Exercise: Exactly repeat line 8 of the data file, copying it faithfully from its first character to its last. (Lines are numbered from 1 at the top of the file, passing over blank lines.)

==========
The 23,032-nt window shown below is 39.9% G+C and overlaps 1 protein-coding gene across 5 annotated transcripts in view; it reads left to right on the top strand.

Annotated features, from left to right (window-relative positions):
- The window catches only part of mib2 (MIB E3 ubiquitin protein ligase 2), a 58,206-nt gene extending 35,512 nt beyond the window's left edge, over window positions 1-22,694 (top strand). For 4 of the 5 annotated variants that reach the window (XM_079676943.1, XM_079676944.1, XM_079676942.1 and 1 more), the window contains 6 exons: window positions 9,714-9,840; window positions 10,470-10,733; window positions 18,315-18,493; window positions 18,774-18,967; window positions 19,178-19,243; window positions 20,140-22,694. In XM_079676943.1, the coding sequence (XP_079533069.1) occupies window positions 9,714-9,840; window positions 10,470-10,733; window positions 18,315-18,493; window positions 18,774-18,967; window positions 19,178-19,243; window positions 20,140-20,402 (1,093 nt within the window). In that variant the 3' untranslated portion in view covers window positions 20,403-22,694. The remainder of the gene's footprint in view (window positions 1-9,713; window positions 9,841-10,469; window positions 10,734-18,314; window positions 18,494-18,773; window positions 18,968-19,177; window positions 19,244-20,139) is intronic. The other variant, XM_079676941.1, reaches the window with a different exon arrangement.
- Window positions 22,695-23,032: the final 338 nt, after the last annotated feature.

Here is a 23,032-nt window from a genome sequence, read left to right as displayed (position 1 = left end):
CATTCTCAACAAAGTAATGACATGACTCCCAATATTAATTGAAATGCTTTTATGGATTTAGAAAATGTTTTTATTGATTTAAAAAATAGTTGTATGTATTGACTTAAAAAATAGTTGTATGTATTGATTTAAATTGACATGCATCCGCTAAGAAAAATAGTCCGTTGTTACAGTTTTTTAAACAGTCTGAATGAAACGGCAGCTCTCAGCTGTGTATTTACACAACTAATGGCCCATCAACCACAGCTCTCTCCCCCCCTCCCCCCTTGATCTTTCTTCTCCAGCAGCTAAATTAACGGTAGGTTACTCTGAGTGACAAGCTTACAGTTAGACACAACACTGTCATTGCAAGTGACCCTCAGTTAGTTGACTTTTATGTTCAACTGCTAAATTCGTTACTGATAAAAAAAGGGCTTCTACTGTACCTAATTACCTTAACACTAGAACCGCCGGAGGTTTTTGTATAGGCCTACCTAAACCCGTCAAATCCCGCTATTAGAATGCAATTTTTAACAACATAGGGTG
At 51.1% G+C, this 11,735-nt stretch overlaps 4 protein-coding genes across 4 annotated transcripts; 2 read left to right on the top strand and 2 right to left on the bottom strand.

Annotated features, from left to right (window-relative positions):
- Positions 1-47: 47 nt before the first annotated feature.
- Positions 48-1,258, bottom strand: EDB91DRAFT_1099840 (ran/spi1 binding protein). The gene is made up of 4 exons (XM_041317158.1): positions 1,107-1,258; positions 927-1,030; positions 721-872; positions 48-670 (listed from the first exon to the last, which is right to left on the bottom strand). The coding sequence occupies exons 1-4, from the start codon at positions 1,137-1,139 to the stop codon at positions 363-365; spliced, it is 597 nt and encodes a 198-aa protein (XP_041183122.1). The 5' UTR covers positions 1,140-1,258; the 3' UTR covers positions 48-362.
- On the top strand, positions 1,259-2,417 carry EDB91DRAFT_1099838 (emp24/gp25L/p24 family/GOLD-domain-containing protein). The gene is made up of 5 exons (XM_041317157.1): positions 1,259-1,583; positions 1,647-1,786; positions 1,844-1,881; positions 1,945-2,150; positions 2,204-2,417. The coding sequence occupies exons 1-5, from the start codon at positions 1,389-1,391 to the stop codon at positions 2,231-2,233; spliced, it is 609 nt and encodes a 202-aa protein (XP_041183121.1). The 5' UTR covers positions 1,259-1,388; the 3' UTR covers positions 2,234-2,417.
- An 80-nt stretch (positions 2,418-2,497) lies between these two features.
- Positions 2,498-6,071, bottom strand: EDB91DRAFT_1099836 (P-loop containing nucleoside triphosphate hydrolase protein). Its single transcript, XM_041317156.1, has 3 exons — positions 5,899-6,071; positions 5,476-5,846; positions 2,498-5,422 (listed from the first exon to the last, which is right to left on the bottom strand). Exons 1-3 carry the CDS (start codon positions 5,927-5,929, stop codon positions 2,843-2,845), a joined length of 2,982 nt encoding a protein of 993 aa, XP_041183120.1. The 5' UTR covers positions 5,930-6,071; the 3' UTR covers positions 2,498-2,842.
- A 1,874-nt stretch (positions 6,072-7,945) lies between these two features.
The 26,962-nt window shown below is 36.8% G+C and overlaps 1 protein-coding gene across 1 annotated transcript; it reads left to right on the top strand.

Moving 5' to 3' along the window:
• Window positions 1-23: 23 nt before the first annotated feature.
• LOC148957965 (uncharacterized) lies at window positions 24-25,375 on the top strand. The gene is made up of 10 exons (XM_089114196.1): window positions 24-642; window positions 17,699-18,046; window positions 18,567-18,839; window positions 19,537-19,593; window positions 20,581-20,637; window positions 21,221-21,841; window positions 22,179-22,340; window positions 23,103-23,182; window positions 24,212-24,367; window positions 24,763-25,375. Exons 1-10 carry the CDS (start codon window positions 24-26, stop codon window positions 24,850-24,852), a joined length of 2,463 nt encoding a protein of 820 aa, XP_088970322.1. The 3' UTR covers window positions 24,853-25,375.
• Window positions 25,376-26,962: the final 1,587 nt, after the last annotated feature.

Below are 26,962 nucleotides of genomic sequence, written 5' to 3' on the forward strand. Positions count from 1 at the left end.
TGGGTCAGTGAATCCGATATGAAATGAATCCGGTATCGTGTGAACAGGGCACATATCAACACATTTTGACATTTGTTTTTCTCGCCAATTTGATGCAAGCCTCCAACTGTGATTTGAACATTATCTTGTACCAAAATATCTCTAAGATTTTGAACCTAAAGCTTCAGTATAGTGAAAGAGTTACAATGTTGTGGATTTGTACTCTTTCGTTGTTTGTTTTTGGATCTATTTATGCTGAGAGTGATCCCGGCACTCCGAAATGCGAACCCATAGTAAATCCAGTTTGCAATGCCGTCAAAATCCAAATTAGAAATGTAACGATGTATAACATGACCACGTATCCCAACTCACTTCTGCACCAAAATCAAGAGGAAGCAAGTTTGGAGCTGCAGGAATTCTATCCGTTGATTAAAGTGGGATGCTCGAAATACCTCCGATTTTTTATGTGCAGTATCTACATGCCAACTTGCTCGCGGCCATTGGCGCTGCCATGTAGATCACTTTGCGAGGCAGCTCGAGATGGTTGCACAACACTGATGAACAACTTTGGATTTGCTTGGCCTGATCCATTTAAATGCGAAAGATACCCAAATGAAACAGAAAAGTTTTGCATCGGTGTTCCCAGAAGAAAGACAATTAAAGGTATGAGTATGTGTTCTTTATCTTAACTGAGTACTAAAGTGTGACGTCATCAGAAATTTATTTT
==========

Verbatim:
Annotated features, from left to right (window-relative positions):